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COVID-19 and claims defensibility in the UK food and drink sector

By Jason Burt | April 9, 2021

This insight explores the impact COVID-19 has had on the food and drink sector.
Risk & Analytics|Corporate Risk Tools and Technology|Risk Management Consulting
Risque de pandémie

The Health and Safety Executive’s (HSE) health and safety at work summary statistics for 20201 showed that the food and drink manufacturing sector had a higher number of workplace injuries than the national average. This is particularly concerning as it could result in the sector becoming the focus of more regulatory investigations and prosecutions in the future. Aside from the obvious and crucial need to keep people safe at work, successful health and safety prosecutions can have a significant, adverse impact on the financial performance of any business. Within the early part of this year, a leading UK food manufacturer received a fine of £640K and was ordered to pay £26k costs, when one of its employees had his hand trapped in a machine.

Good health and safety governance must be led from the top and it is the responsibility of directors and managers to ensure that the company’s safety rules are robust and followed.

Being a ‘standout’ sector in terms of injuries is troubling in its own right but coupled with the heightened scrutiny it has received in terms of COVID-19 cases, its issues may be seen as a sign that greater regulatory scrutiny is required. Indeed, it is already possible that the food and drink sector may face a focused review of its reporting of COVID-19 cases, following publication of a report by Pensions and Investment Research Consultants Limited (PIRC) during the latter part of 2020 which suggested that the number of COVID-19 infections in food factories may be 30 times higher than actually reported.2

RIDDOR reporting is a major concern for all businesses for a number of reasons. Firstly, it is an offence to breach the RIDDOR reporting requirements and so businesses need to be in a position to justify their decision-making processes in the event of subsequent challenge by the regulator. Accordingly, it is essential that businesses implement a consistent policy throughout their operations and retain, for each reported case that does not ultimately result in a RIDDOR report being filed, all relevant documentation relied upon in making the decision not to report. Remember, in brief, the RIDDOR reporting of COVID-19 guidance suggests3 that when deciding if a report is required, a judgment call must be made as to whether or not there is reasonable evidence that a work-related exposure was the likely cause of the COVID-19 infection.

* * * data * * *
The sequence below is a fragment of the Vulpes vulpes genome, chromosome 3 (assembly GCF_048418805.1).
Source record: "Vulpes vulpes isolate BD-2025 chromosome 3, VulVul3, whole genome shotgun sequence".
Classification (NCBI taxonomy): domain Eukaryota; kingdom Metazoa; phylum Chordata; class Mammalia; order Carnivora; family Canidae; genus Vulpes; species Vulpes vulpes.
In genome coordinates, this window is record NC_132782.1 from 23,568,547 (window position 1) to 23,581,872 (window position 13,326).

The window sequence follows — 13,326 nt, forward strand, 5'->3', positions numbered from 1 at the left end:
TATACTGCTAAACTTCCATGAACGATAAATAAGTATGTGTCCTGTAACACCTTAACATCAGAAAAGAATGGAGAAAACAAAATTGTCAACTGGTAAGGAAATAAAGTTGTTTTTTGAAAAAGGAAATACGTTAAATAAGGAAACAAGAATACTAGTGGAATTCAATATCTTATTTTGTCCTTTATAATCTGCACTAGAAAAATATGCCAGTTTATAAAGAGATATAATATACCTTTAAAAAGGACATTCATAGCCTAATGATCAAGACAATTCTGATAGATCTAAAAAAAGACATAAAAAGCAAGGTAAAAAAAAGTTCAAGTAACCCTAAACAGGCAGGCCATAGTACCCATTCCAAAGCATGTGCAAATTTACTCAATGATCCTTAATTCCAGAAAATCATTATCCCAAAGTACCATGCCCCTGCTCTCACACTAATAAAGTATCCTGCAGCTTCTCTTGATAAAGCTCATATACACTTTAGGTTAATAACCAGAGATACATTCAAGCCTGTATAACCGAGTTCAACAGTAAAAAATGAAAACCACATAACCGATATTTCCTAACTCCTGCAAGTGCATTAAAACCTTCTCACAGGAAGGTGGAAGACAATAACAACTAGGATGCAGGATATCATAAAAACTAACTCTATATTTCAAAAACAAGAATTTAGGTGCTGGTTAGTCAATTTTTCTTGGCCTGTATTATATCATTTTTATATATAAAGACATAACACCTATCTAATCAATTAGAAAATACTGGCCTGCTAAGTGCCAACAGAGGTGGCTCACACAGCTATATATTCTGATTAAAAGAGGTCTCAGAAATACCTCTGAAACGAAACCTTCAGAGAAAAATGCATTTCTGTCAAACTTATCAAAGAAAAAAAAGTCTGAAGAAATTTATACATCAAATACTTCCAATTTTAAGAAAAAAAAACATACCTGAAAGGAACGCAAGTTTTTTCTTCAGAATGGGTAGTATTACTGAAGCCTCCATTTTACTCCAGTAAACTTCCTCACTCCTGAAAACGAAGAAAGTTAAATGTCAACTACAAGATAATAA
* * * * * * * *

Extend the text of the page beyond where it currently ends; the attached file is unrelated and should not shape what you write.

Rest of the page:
Another consideration is the possible impact such reports may have on a business’ civil liability legacy. In this regard, it must be remembered that by filing the RIDDOR the business is acknowledging that there is reasonable evidence to suggest the infection was likely caused at work, a fact that may greatly assist potential claimants with their causation arguments in any future compensation claims. In such circumstances, there will be greater focus on the suitability of the business’ risk assessments and control measures and, crucially, the extent to which they were enforced on a day to day basis. This means that businesses not only need to ensure their documentation is robust, up to date and regularly reviewed but also, due to the potential ‘long-tail’ nature of COVID-19 related claims, retained and appropriately archived for retrieval purposes. Indeed, as a result of increasing reports of ‘Long-COVID’ related conditions, it is entirely possible that businesses may ultimately need to be prepared to treat COVID-19 documentation in a similar way to other ‘long-tail’ disease conditions, such as those linked to asbestos exposure, and retain them for up to 40 years.

Finally, food and drink businesses may also need to give consideration as to how COVID-19 related information and documentation is dealt with in terms of other non-health and safety focused areas, such as corporate acquisitions and disposals or IT based system upgrades and modifications etc. As mentioned previously, when it comes to COVID-19 related claims, the availability of key evidence and documentation will be crucial to enable your insurers and lawyers to make appropriate liability decisions and so businesses should ensure that they are not inadvertently impacting their risk profile by ‘unknowingly’ failing to secure or disposing of key evidence.

For further information or guidance please contact your Willis Towers Watson representative or contact our Food & Drink Practice Leader, Sue Newton.






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Claims Defensibility & Regulatory Practice


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